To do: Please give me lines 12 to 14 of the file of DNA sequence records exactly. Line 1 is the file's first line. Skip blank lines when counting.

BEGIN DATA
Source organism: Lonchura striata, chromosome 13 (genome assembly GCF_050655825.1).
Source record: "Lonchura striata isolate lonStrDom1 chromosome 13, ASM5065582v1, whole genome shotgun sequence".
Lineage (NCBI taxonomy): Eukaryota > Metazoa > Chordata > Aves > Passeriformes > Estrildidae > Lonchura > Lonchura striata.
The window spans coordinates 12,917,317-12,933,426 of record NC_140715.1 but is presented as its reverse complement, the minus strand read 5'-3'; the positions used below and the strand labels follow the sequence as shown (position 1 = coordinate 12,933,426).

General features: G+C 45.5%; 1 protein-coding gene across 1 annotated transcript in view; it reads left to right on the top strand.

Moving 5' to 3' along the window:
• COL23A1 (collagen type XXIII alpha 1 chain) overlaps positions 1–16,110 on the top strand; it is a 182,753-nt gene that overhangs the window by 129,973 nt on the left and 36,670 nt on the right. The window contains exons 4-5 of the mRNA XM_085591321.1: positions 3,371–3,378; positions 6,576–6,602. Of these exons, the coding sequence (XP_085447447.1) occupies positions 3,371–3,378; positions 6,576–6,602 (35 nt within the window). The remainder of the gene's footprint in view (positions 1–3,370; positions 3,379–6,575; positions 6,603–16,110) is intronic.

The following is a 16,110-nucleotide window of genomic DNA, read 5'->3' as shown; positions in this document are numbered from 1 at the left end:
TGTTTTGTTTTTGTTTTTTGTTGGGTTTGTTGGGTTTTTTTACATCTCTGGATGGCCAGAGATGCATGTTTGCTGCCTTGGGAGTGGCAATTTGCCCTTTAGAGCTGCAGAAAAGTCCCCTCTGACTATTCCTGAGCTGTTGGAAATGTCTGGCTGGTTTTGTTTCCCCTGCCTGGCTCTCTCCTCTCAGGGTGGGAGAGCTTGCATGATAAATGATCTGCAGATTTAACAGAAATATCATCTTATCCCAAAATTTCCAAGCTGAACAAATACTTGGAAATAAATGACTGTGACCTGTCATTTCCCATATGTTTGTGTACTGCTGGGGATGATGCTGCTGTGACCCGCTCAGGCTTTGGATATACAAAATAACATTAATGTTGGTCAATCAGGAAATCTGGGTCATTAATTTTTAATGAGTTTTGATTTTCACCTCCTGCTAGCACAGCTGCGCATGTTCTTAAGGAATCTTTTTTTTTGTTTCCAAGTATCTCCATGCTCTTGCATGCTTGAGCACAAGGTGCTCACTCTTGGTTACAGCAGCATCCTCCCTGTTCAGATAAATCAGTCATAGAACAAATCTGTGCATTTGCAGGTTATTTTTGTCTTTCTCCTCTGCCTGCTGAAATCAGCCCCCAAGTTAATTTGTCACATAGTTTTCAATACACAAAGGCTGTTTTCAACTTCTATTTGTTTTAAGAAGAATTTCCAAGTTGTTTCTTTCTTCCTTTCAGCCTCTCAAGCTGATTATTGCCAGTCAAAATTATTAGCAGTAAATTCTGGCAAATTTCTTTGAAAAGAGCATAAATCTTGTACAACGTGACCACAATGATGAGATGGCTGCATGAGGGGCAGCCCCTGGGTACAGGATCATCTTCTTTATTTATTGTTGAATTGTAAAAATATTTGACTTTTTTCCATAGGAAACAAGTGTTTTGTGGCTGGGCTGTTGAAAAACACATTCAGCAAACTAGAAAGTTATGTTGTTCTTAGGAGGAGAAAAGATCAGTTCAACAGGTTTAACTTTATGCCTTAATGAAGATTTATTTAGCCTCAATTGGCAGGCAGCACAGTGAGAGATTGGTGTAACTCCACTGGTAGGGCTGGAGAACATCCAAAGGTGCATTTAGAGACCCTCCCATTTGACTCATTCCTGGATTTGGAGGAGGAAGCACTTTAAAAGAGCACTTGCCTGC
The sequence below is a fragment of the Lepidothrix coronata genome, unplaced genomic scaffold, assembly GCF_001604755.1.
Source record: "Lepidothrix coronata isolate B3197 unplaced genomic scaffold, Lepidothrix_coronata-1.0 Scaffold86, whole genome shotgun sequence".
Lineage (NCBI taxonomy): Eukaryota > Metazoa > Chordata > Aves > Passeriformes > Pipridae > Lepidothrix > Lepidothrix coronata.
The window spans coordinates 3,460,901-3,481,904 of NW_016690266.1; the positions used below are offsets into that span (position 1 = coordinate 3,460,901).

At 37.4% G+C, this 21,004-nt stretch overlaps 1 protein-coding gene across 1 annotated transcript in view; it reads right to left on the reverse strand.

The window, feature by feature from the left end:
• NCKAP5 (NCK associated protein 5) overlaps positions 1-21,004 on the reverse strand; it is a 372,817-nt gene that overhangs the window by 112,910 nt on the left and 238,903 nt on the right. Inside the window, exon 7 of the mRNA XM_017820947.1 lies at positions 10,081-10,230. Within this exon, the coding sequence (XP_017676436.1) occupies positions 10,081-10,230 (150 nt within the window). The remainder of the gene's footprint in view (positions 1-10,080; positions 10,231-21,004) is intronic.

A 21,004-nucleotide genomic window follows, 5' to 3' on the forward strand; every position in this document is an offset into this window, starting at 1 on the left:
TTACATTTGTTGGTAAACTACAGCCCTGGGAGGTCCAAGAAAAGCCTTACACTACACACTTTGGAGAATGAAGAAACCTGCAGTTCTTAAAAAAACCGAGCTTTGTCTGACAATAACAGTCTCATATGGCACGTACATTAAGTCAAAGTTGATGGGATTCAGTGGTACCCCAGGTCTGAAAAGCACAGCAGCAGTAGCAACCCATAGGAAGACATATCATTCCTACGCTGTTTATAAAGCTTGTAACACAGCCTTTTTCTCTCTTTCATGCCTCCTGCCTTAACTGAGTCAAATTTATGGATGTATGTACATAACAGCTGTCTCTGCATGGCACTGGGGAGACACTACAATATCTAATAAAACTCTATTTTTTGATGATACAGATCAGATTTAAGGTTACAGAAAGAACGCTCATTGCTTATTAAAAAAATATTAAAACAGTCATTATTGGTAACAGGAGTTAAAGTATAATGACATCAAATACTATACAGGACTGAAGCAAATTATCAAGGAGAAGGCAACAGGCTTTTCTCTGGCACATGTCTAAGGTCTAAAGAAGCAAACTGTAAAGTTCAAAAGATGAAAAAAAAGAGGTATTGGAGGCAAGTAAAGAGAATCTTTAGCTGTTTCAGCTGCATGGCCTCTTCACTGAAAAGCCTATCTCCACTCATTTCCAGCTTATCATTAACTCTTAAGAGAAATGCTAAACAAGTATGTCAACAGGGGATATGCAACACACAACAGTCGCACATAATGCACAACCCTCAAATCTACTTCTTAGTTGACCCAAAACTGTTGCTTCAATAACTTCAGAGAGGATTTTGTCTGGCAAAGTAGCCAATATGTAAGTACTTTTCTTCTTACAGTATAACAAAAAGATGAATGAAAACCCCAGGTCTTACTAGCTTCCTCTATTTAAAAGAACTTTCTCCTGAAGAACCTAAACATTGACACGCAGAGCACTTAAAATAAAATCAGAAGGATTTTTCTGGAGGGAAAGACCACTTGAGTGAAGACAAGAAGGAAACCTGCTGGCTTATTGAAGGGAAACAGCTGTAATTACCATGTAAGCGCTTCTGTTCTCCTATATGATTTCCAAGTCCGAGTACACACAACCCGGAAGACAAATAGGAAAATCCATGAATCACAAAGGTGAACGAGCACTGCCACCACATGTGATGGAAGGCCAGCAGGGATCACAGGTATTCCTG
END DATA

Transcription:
Lineage (NCBI taxonomy): Eukaryota > Metazoa > Chordata > Aves > Passeriformes > Pipridae > Lepidothrix > Lepidothrix coronata.
The window spans coordinates 3,460,901-3,481,904 of NW_016690266.1; the positions used below are offsets into that span (position 1 = coordinate 3,460,901).

At 37.4% G+C, this 21,004-nt stretch overlaps 1 protein-coding gene across 1 annotated transcript in view; it reads right to left on the reverse strand.